Ménière’s disease is the third most common inner ear disorder. The individual course of Ménière’s disease in different patients makes it difficult to diagnose on the basis of symptomatology alone. The impact of Ménière’s disease on quality of life has highlighted the importance of an additional tool to support the diagnosis of Ménière’s disease. Apart from the patient’s history, audiological data provide the most relevant information for confirming the diagnosis. The aim of this study was to analyse and describe the clinical and audiological features of a cohort of subjects diagnosed with Ménière’s disease, in order to develop understanding of the pathophysiology of the disease and to facilitate the diagnostic process. The research is based on a retrospective study of the medical records of 135 subjects with Ménière’s disease which were selected according to a non-probability sample. Descriptive statistics were used to organize, analyse and interpret the data. Sixty one percent of subjects presented with definite Ménière’s disease, 14 % with probable Ménière’s disease and 25 % with possible Ménière’s disease. The results showed a higher incidence of Ménière’s disease in females especially in the vestibular type. Three percent of subjects indicated a family history of Ménière’s disease. Bilateral Ménière’s disease presented in 39 % of subjects. The results confirmed that vertigo was the most debilitating symptom in Ménière’s disease. Correlating the clinical features of subjects with audiometric and vestibular tests highlighted the clinical value of an audiological test battery including the following tests: Pure tone audiometry, Speech discrimination, Oto-acoustic emissions, Electronystagmography and Electrocochleography. This confirms the role of the audiologist in the diagnostic and rehabilitation process in patients with Ménière’s disease.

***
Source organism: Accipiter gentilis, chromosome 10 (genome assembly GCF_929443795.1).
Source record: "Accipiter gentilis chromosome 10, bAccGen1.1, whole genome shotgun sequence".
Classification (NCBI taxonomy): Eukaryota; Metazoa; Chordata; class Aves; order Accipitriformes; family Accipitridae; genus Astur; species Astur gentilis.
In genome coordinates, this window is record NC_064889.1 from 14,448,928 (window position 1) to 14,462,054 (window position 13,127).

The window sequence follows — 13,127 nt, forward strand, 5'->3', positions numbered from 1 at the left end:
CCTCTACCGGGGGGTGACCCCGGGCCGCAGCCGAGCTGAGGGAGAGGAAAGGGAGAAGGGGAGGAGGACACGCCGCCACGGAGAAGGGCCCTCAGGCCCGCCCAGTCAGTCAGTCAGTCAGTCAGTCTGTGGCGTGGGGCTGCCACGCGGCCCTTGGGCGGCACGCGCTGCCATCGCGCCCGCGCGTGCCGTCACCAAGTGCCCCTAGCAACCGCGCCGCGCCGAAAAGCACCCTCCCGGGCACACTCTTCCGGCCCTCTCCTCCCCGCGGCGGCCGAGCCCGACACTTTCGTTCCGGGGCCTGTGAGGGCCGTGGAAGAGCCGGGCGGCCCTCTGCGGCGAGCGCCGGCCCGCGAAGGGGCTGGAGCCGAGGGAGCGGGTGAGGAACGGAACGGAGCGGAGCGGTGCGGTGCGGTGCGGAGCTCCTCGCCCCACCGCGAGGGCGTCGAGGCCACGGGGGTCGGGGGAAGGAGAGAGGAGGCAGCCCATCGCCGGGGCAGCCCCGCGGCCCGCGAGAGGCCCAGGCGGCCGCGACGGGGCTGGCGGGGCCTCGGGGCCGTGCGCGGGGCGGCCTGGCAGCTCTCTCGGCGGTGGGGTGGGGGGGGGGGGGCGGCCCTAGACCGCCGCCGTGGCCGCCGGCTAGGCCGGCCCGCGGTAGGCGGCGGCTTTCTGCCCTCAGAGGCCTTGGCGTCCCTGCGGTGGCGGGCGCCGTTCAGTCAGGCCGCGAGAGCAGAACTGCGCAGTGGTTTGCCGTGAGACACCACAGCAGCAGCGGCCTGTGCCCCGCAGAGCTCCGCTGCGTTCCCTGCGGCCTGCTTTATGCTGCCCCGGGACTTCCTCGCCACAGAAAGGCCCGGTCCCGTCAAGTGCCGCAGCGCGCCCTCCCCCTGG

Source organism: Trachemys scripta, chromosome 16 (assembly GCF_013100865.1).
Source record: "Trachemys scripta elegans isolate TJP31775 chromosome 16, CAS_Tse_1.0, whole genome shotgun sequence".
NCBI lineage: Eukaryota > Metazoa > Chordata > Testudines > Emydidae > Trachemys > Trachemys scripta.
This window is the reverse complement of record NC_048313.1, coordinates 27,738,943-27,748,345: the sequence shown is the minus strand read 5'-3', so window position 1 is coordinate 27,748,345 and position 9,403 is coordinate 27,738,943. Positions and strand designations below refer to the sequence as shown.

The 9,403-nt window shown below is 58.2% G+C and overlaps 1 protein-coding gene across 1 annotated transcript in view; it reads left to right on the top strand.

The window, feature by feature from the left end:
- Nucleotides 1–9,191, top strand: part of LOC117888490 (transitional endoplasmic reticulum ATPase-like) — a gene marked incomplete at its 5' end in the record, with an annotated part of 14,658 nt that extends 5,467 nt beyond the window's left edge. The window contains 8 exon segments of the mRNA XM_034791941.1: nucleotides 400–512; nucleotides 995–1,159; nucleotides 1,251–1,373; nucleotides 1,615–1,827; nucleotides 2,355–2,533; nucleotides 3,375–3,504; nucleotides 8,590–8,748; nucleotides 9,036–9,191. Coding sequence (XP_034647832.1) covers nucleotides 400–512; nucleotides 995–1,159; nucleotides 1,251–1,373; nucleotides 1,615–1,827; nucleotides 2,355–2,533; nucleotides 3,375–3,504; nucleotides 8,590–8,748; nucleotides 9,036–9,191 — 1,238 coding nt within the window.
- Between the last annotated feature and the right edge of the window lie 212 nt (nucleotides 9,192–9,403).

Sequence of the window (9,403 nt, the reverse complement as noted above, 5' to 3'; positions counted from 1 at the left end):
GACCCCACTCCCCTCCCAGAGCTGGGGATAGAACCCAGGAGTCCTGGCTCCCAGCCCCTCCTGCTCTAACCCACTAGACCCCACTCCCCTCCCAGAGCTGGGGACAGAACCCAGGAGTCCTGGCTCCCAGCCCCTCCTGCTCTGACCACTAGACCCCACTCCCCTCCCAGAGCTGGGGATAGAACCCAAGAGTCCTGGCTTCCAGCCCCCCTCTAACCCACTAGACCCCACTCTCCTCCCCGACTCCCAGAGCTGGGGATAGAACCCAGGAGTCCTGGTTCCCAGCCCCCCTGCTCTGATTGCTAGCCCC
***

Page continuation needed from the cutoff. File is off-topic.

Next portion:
Dissertation (Communication Pathology)--University of Pretoria, 2007.